'India should pledge that it will only target those provinces of Pakistan where nuclear weapons are located,' says Colonel Anil A Athale (retd).
Those who forget history are doomed to repeat it is an often used but frequently forgotten adage in India.
The roots of the peculiar Pakistani mindset and mentality have to be understood in the historical context to make sense of the present.
The roots of Pakistan go back to October 1, 1906 when the Aga Khan led a delegation of Muslim notables to British Viceroy Lord Minto. The background to this was the proposed reforms and measure of self-government that the British proposed to grant Indians.
Popularly known as the Morley-Minto reforms, it created separate electorates for Muslims and even agreed with the Muslim delegation that they needed 'special' rights in view of their historical domination.
The Muslim delegation argued that though they were 13% of the population, they must have 50% representation. The British denied territorial representation and instead decided on communal representation.
These trends from the early 20th century persist even in the 21st century. Pakistan relies on communal nationalism and denies territorial loyalties. Despite the loss of Bangladesh in 1971 over this very principle, nothing has been learnt.
What was a demand for equal share in power during British rule has become a quest for parity with India in the post-Independence era. The post-Independence internal politics of India, with its emphasis on communal vote banks, assiduously cultivated the notion of 'special rights' for the minorities.
The 2014 election in India demolished the carefully constructed concept of 'special rights and privileges'. The 2019 election reinforced these trends and the majority began to assert itself for equal rights for all.
The abolition of special rights for Kashmir granted in Article 370 carried forward this measure of equality for all and appeasement of none.
The Indian action of August 5, 2019 in Kashmir came as a jolt to the long held Pakistani myth of racial superiority and martial prowess.
The psychological shock to Pakistan in a sense was even greater than the trauma of the 1971 defeat. The separation of Bangladesh was rationalised as inevitable due to geography and there was not much love lost for the dark, short Bengali.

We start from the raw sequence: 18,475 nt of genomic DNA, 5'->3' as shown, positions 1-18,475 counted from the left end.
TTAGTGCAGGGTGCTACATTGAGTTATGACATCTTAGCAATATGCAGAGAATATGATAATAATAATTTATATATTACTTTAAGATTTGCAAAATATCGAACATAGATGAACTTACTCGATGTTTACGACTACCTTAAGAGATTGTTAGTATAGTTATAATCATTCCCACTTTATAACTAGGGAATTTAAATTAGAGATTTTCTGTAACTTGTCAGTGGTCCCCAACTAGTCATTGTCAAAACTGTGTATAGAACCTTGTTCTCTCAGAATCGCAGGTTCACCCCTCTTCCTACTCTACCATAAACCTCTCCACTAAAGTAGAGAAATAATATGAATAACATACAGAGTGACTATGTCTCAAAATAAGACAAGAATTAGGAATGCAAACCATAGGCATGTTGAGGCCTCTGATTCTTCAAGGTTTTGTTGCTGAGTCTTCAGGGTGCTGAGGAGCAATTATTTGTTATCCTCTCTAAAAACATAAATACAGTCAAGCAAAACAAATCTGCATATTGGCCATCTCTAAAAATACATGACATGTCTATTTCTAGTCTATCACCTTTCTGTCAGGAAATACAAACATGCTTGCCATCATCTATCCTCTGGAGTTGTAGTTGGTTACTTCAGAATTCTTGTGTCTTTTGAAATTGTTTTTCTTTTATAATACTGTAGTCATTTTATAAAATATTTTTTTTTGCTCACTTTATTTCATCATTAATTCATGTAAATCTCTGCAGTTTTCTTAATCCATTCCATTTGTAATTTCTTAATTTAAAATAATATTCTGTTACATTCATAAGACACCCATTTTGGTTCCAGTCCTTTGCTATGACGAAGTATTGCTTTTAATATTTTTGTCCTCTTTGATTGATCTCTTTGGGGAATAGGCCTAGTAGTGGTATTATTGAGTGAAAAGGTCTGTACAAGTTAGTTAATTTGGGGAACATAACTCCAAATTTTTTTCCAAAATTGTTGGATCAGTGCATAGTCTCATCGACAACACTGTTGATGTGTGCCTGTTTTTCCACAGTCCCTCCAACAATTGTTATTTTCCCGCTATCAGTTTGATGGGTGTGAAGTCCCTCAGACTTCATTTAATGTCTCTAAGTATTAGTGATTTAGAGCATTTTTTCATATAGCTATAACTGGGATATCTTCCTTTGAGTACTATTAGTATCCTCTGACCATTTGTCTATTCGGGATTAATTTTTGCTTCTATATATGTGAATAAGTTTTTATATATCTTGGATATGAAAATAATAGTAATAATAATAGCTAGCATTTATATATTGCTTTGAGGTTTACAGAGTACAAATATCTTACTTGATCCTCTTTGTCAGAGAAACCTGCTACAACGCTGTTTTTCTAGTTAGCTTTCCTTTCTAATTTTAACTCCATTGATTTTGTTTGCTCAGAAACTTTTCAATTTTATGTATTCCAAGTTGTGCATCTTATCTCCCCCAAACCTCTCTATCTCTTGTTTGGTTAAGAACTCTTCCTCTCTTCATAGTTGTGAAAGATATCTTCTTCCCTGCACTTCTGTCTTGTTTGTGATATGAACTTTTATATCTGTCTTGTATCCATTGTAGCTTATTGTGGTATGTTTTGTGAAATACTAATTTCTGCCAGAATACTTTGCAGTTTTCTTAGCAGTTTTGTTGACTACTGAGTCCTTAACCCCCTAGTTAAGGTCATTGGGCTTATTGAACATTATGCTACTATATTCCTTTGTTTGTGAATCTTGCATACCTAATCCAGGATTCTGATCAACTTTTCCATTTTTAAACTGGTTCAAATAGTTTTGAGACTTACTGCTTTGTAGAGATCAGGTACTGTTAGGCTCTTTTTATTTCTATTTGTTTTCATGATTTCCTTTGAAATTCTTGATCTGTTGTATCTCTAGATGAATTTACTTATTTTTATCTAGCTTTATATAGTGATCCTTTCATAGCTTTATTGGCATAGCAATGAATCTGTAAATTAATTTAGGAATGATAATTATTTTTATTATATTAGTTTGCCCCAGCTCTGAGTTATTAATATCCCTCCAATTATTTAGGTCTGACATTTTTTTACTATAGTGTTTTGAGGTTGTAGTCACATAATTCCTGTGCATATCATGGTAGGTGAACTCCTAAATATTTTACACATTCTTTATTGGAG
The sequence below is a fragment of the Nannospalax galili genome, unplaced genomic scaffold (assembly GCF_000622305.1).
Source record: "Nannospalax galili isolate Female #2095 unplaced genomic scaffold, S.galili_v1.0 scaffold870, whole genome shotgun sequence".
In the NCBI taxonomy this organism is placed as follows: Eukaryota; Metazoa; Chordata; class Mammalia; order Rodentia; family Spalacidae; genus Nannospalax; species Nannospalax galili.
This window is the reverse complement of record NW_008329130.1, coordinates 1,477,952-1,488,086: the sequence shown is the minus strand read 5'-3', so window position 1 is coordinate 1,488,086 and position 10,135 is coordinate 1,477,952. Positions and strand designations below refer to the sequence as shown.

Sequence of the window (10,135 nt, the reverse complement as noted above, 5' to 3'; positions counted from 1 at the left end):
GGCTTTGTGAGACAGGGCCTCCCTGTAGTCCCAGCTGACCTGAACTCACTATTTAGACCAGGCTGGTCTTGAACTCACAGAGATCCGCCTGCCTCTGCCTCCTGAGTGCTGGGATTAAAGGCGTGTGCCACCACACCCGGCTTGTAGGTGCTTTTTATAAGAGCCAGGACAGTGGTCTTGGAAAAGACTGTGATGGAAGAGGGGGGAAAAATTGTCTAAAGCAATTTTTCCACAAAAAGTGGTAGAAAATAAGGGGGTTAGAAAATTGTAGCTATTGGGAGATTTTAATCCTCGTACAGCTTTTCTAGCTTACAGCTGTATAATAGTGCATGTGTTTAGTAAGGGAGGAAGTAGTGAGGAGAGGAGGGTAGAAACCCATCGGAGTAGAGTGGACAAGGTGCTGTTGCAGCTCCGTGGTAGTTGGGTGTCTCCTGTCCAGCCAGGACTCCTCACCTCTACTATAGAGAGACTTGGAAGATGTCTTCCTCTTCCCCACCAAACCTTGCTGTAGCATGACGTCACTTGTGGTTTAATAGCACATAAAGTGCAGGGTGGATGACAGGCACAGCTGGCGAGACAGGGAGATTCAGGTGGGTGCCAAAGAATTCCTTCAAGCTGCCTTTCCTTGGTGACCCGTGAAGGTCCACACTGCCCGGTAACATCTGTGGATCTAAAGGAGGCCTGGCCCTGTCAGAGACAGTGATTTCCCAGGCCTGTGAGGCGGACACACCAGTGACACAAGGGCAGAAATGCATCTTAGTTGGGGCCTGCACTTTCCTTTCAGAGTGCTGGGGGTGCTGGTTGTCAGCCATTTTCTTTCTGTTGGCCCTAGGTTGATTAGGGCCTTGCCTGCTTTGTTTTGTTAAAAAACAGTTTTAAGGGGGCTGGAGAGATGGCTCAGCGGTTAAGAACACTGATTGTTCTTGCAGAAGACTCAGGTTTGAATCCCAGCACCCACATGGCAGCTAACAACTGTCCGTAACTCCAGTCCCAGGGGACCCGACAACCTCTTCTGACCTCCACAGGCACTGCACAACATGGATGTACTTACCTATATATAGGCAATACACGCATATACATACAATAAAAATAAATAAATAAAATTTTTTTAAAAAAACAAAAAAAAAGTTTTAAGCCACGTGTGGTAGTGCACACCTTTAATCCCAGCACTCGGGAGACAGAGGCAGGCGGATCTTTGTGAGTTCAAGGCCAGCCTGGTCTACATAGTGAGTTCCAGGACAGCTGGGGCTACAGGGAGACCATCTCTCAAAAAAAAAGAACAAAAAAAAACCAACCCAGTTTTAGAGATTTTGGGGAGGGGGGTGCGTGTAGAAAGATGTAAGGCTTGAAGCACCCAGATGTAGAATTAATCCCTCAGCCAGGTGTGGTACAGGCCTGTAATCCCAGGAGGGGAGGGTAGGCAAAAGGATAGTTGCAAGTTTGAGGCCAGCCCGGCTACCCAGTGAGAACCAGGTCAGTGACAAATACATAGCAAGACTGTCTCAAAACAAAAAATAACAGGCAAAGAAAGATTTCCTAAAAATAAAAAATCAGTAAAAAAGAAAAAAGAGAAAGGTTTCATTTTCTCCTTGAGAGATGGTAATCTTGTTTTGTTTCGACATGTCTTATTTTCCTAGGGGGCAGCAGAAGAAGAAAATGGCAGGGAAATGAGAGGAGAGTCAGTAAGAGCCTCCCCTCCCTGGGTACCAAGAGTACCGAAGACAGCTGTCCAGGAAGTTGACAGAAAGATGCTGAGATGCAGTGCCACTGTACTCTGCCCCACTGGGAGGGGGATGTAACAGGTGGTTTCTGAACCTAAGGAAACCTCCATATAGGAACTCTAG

Kashmir, on the other hand, was seen as a legitimate part of Pakistan and without which Pakistan was incomplete. In Pakistani minds, Kashmir's annexation was part of the unfinished business of Partition.
Given Indian military superiority, Pakistan knows it cannot succeed using military means. It has painful memories of the failed attempts of 1947-1948, 1965 and the last one in 1999. Pakistan has placed all its hope on international intervention to roll back Indian measures.
Pakistan has failed to gather support even from its Muslim friends as geo-politics favours India that is seen as a future ally and economic powerhouse.
Pakistan's reputation as the harbourer of Osama bin Laden and its support to jihadist elements all over the world have muted the concerns of most nations.
Pakistan is hamstrung in using its usual tactic of terrorist proxies as its position comes up for review in the Financial Action Task Force meeting in October. Blacklisting by this group would lead to total economic ruin for Pakistan.
All the above constraints have led Pakistan to a single-point agenda -- rattle its nuclear sabre.
Over the last week or so every Pakistani official of any importance has been warning the world that unless the international community intervenes, nuclear war between India and Pakistan may take place.
This is a clear case of nuclear blackmail but given its history, international opinion is concerned about this threat.
India already has a clear policy of no first use of nuclear weapons. India has also given a solemn commitment to not use nuclear weapons against a non-nuclear weapons State. We need to reiterate this pledge and enhance it.
India should add a pledge that it will only target those provinces of Pakistan where nuclear weapons are located. Thus, if Sind, Baluchistan or Khyber Pakhtunkhwa provinces do not have nuclear weapons, Indian nuclear retaliation will not target these areas.
The Pakistani army has long sought 'depth' in Afghanistan. We must make it clear to the Taliban that in case they do not permit Pakistan to locate its strategic weapons in Taliban controlled territory, they will also receive a pledge of 'non-targeting' by India.
These promises by our leadership can certainly reduce tension with a majority of provinces in Pakistan and also convince the rest of the world that we indeed have peaceful intentions.